Storage systems are among the most fascinating and the most important parts of computer systems. They often dominate the performance of a system, and their components' inner workings require amazing feats of engineering. At the same time, storage systems hold the crown jewels of most organizations: their information (from source code to Microsoft's software to the sales databases of every e-commerce site). Within the field of computer systems and computer engineering, there is no area whose demand for bright people and better solutions is growing more rapidly.
This course will cover the design, implementation, and use of storage systems, from the characteristics and operation of individual storage devices to the OS, database, and networking approaches involved in tying them together and making them useful. Along the way, we will examine several case studies of real systems, demands placed on storage systems by important applications, and impacts of trends and emerging technologies on future storage systems.
NOTE: Spring 2001 will be the first offering of this course, and it will be developed largely on the fly. Please see the comment on Expectations below.
For those familiar with 18-316 (Intro. to Data Storage Systems Technology) and 18-517 (Data Storage Systems Design Project): one should consider these courses as distinct and complementary, with neither being a pre-requisite to the other. 18-316 and 18-517 focus on the low-level technologies (magnetics, materials, applied physics, etc.) whereas 18-546 focuses on storage's incorporation and role in computer systems.
Regular lectures by the instructor on core topics of storage systems Guest lectures by experts in the field Several homework problem sets Midterm and final exams Possibly small project-like lab assignments (depending on what time allows)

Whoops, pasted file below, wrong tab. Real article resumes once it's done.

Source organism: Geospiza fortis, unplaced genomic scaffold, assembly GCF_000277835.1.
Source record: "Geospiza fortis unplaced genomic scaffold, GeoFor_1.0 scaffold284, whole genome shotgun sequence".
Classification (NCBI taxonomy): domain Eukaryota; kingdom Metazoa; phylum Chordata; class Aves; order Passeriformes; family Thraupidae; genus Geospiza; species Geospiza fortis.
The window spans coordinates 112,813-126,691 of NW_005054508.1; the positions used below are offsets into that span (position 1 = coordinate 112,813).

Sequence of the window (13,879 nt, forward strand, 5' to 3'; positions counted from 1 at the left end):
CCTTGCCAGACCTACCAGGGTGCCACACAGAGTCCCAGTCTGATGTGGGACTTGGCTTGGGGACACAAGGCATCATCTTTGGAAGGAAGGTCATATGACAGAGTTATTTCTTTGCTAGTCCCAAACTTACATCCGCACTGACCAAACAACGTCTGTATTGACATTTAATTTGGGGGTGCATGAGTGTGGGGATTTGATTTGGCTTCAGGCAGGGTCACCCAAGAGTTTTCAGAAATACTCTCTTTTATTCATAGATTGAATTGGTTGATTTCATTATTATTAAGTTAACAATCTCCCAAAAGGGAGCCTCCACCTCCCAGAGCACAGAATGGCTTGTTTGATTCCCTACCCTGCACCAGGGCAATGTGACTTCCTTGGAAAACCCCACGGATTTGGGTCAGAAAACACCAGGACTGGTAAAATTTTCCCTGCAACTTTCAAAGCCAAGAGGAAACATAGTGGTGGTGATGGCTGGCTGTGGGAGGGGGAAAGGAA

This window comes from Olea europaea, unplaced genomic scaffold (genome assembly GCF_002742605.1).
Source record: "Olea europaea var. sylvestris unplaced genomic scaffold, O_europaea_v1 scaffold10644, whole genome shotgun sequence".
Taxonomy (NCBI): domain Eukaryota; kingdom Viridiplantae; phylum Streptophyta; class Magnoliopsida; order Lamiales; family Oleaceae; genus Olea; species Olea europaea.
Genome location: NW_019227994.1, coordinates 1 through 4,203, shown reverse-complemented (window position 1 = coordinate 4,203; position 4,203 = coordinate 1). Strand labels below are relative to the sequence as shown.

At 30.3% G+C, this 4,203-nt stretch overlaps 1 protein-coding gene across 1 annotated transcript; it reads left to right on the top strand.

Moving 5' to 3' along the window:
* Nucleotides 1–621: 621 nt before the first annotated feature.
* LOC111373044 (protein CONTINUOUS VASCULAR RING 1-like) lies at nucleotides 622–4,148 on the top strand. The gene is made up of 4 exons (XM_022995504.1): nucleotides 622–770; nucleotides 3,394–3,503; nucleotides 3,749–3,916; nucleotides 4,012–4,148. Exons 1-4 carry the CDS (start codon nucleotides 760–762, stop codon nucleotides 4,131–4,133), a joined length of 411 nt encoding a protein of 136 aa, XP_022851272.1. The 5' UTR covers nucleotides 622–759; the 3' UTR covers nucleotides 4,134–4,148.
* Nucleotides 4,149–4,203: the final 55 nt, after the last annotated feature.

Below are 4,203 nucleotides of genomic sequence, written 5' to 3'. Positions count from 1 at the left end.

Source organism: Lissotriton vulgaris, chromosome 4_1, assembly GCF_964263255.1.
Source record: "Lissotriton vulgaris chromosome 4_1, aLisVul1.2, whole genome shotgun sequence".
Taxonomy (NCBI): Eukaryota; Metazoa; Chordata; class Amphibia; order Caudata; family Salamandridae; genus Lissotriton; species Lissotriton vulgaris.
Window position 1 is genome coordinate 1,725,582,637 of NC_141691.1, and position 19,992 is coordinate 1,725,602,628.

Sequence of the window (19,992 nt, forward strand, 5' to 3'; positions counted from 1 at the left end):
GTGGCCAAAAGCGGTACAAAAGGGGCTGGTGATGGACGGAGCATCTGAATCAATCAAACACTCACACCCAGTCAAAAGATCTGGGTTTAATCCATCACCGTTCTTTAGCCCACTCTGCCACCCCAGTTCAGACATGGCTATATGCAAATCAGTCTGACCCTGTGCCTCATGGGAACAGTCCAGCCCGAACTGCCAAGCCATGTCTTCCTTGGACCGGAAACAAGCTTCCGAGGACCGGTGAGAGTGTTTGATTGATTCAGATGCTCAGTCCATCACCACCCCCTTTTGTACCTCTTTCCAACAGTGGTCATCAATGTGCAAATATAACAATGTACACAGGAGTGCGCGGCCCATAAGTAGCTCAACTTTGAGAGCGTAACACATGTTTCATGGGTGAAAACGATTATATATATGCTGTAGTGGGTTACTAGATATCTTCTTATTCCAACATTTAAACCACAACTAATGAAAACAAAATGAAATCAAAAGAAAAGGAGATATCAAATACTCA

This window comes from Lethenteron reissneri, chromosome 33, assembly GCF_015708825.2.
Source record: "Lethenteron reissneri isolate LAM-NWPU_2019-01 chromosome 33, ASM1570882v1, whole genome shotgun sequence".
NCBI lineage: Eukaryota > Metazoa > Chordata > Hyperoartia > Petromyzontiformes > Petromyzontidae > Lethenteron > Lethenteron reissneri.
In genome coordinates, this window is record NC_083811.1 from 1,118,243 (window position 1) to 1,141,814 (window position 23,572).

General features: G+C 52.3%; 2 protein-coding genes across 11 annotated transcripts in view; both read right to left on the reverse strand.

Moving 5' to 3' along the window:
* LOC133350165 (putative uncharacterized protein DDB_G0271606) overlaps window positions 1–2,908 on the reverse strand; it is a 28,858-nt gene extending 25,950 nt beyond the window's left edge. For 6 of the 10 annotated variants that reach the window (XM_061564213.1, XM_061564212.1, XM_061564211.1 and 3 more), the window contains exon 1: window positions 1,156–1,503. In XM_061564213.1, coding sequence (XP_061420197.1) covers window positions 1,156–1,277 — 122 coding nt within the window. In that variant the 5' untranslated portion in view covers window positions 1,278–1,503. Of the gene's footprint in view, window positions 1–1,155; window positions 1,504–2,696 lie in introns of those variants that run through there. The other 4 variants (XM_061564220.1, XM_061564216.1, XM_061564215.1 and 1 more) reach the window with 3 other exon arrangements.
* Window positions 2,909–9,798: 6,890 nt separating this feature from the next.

18-546 will cover a wide spectrum of system-level topics in the design, implementation, and use of storage systems. Topics covered will include:
This book is not a conventional textbook, and it covers only a fraction of the material for the course. Therefore, the instructors will also hand out readings to complement the lectures. Some of these readings from books and the research literature. Others will be draft chapters of a book that the instructors are constructing to eventually be the textbook for this class. See the Lectures & Readings page for an overview of the latest plan.
This course will require solid understanding of computer organization, basic operating systems, and basic communication. Therefore, the pre-requisites are 15-412 and 18-347. Exceptions are only by permission of the instructor.
This is the first offering of this course -- students should expect the going to be rough and awkward at times. Please DO NOT enroll for this course if you are not comfortable with an evolving, unpolished course. The instructor promises to work his petutie off trying to make it as rich, educational, and fun as possible. The instructor has high hopes for the term.